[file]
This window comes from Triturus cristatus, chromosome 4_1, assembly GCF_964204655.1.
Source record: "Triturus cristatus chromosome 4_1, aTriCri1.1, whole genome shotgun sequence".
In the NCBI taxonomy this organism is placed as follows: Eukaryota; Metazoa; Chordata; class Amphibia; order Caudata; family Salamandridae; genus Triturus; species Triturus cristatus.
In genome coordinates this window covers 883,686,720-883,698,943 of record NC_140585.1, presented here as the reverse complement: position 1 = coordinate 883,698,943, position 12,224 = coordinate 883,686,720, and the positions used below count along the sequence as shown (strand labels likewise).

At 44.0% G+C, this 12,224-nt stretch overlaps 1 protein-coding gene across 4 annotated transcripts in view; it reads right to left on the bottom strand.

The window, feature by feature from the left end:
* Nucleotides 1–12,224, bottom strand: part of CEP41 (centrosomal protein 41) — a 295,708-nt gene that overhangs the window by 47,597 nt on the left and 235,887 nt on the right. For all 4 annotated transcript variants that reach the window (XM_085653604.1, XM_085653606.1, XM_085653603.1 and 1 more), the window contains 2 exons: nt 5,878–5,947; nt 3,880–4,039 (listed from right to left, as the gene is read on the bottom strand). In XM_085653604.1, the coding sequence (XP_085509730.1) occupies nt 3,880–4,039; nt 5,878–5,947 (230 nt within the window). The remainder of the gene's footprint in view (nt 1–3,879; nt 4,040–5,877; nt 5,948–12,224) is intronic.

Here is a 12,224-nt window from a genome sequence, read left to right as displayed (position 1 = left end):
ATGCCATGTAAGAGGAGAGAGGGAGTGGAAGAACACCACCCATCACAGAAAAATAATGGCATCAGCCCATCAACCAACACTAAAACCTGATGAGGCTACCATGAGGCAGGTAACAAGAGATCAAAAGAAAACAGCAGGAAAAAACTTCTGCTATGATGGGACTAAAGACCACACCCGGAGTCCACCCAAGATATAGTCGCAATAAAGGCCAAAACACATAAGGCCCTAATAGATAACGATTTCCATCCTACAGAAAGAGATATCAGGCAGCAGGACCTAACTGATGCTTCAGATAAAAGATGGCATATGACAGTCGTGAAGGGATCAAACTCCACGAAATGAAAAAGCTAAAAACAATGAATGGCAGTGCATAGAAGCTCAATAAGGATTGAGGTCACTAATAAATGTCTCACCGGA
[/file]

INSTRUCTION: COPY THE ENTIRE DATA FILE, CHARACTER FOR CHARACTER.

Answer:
This window comes from Triturus cristatus, chromosome 4_1, assembly GCF_964204655.1.
Source record: "Triturus cristatus chromosome 4_1, aTriCri1.1, whole genome shotgun sequence".
In the NCBI taxonomy this organism is placed as follows: Eukaryota; Metazoa; Chordata; class Amphibia; order Caudata; family Salamandridae; genus Triturus; species Triturus cristatus.
In genome coordinates this window covers 883,686,720-883,698,943 of record NC_140585.1, presented here as the reverse complement: position 1 = coordinate 883,698,943, position 12,224 = coordinate 883,686,720, and the positions used below count along the sequence as shown (strand labels likewise).

At 44.0% G+C, this 12,224-nt stretch overlaps 1 protein-coding gene across 4 annotated transcripts in view; it reads right to left on the bottom strand.

The window, feature by feature from the left end:
* Nucleotides 1–12,224, bottom strand: part of CEP41 (centrosomal protein 41) — a 295,708-nt gene that overhangs the window by 47,597 nt on the left and 235,887 nt on the right. For all 4 annotated transcript variants that reach the window (XM_085653604.1, XM_085653606.1, XM_085653603.1 and 1 more), the window contains 2 exons: nt 5,878–5,947; nt 3,880–4,039 (listed from right to left, as the gene is read on the bottom strand). In XM_085653604.1, the coding sequence (XP_085509730.1) occupies nt 3,880–4,039; nt 5,878–5,947 (230 nt within the window). The remainder of the gene's footprint in view (nt 1–3,879; nt 4,040–5,877; nt 5,948–12,224) is intronic.

Here is a 12,224-nt window from a genome sequence, read left to right as displayed (position 1 = left end):
ATGCCATGTAAGAGGAGAGAGGGAGTGGAAGAACACCACCCATCACAGAAAAATAATGGCATCAGCCCATCAACCAACACTAAAACCTGATGAGGCTACCATGAGGCAGGTAACAAGAGATCAAAAGAAAACAGCAGGAAAAAACTTCTGCTATGATGGGACTAAAGACCACACCCGGAGTCCACCCAAGATATAGTCGCAATAAAGGCCAAAACACATAAGGCCCTAATAGATAACGATTTCCATCCTACAGAAAGAGATATCAGGCAGCAGGACCTAACTGATGCTTCAGATAAAAGATGGCATATGACAGTCGTGAAGGGATCAAACTCCACGAAATGAAAAAGCTAAAAACAATGAATGGCAGTGCATAGAAGCTCAATAAGGATTGAGGTCACTAATAAATGTCTCACCGGA